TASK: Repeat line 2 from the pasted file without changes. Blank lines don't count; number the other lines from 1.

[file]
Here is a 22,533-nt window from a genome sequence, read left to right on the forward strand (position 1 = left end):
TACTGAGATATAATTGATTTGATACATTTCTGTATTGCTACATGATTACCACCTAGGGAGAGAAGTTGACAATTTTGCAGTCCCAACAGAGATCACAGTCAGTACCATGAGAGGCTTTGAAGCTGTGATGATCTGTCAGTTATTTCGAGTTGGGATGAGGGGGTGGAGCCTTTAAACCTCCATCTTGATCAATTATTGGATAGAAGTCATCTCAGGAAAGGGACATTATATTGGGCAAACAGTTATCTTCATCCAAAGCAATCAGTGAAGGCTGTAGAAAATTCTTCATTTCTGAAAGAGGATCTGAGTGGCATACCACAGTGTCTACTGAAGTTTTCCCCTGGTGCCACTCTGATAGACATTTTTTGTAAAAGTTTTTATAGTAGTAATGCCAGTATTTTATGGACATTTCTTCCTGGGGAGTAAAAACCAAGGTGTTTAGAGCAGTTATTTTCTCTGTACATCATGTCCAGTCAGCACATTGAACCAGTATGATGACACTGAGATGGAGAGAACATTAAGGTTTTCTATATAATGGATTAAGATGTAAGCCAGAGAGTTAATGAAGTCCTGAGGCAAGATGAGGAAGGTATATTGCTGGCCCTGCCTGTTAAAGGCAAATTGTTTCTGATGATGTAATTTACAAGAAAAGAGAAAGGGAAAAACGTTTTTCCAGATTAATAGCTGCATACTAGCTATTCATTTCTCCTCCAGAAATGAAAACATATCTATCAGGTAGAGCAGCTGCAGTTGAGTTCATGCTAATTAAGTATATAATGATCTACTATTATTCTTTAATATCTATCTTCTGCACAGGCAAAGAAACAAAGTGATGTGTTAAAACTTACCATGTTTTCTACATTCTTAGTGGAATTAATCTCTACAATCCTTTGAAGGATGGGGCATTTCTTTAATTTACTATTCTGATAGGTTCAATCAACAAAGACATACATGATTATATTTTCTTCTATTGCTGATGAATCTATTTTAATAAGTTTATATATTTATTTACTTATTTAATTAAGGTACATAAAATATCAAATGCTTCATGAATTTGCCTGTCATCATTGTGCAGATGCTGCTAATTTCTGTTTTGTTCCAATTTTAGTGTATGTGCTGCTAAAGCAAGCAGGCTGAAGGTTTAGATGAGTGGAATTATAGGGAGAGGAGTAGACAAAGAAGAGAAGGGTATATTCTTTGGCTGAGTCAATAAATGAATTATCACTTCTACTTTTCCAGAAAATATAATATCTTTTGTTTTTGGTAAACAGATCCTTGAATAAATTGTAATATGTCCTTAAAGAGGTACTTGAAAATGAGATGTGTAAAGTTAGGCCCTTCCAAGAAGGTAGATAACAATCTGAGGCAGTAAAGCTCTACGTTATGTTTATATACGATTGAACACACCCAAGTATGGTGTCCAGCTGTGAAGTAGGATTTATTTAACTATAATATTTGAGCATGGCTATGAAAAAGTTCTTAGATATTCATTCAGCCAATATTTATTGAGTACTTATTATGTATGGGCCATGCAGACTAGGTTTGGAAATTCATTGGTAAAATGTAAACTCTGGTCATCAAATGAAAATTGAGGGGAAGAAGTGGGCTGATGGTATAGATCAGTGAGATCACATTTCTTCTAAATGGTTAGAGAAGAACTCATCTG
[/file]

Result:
TACTGAGATATAATTGATTTGATACATTTCTGTATTGCTACATGATTACCACCTAGGGAGAGAAGTTGACAATTTTGCAGTCCCAACAGAGATCACAGTCAGTACCATGAGAGGCTTTGAAGCTGTGATGATCTGTCAGTTATTTCGAGTTGGGATGAGGGGGTGGAGCCTTTAAACCTCCATCTTGATCAATTATTGGATAGAAGTCATCTCAGGAAAGGGACATTATATTGGGCAAACAGTTATCTTCATCCAAAGCAATCAGTGAAGGCTGTAGAAAATTCTTCATTTCTGAAAGAGGATCTGAGTGGCATACCACAGTGTCTACTGAAGTTTTCCCCTGGTGCCACTCTGATAGACATTTTTTGTAAAAGTTTTTATAGTAGTAATGCCAGTATTTTATGGACATTTCTTCCTGGGGAGTAAAAACCAAGGTGTTTAGAGCAGTTATTTTCTCTGTACATCATGTCCAGTCAGCACATTGAACCAGTATGATGACACTGAGATGGAGAGAACATTAAGGTTTTCTATATAATGGATTAAGATGTAAGCCAGAGAGTTAATGAAGTCCTGAGGCAAGATGAGGAAGGTATATTGCTGGCCCTGCCTGTTAAAGGCAAATTGTTTCTGATGATGTAATTTACAAGAAAAGAGAAAGGGAAAAACGTTTTTCCAGATTAATAGCTGCATACTAGCTATTCATTTCTCCTCCAGAAATGAAAACATATCTATCAGGTAGAGCAGCTGCAGTTGAGTTCATGCTAATTAAGTATATAATGATCTACTATTATTCTTTAATATCTATCTTCTGCACAGGCAAAGAAACAAAGTGATGTGTTAAAACTTACCATGTTTTCTACATTCTTAGTGGAATTAATCTCTACAATCCTTTGAAGGATGGGGCATTTCTTTAATTTACTATTCTGATAGGTTCAATCAACAAAGACATACATGATTATATTTTCTTCTATTGCTGATGAATCTATTTTAATAAGTTTATATATTTATTTACTTATTTAATTAAGGTACATAAAATATCAAATGCTTCATGAATTTGCCTGTCATCATTGTGCAGATGCTGCTAATTTCTGTTTTGTTCCAATTTTAGTGTATGTGCTGCTAAAGCAAGCAGGCTGAAGGTTTAGATGAGTGGAATTATAGGGAGAGGAGTAGACAAAGAAGAGAAGGGTATATTCTTTGGCTGAGTCAATAAATGAATTATCACTTCTACTTTTCCAGAAAATATAATATCTTTTGTTTTTGGTAAACAGATCCTTGAATAAATTGTAATATGTCCTTAAAGAGGTACTTGAAAATGAGATGTGTAAAGTTAGGCCCTTCCAAGAAGGTAGATAACAATCTGAGGCAGTAAAGCTCTACGTTATGTTTATATACGATTGAACACACCCAAGTATGGTGTCCAGCTGTGAAGTAGGATTTATTTAACTATAATATTTGAGCATGGCTATGAAAAAGTTCTTAGATATTCATTCAGCCAATATTTATTGAGTACTTATTATGTATGGGCCATGCAGACTAGGTTTGGAAATTCATTGGTAAAATGTAAACTCTGGTCATCAAATGAAAATTGAGGGGAAGAAGTGGGCTGATGGTATAGATCAGTGAGATCACATTTCTTCTAAATGGTTAGAGAAGAACTCATCTG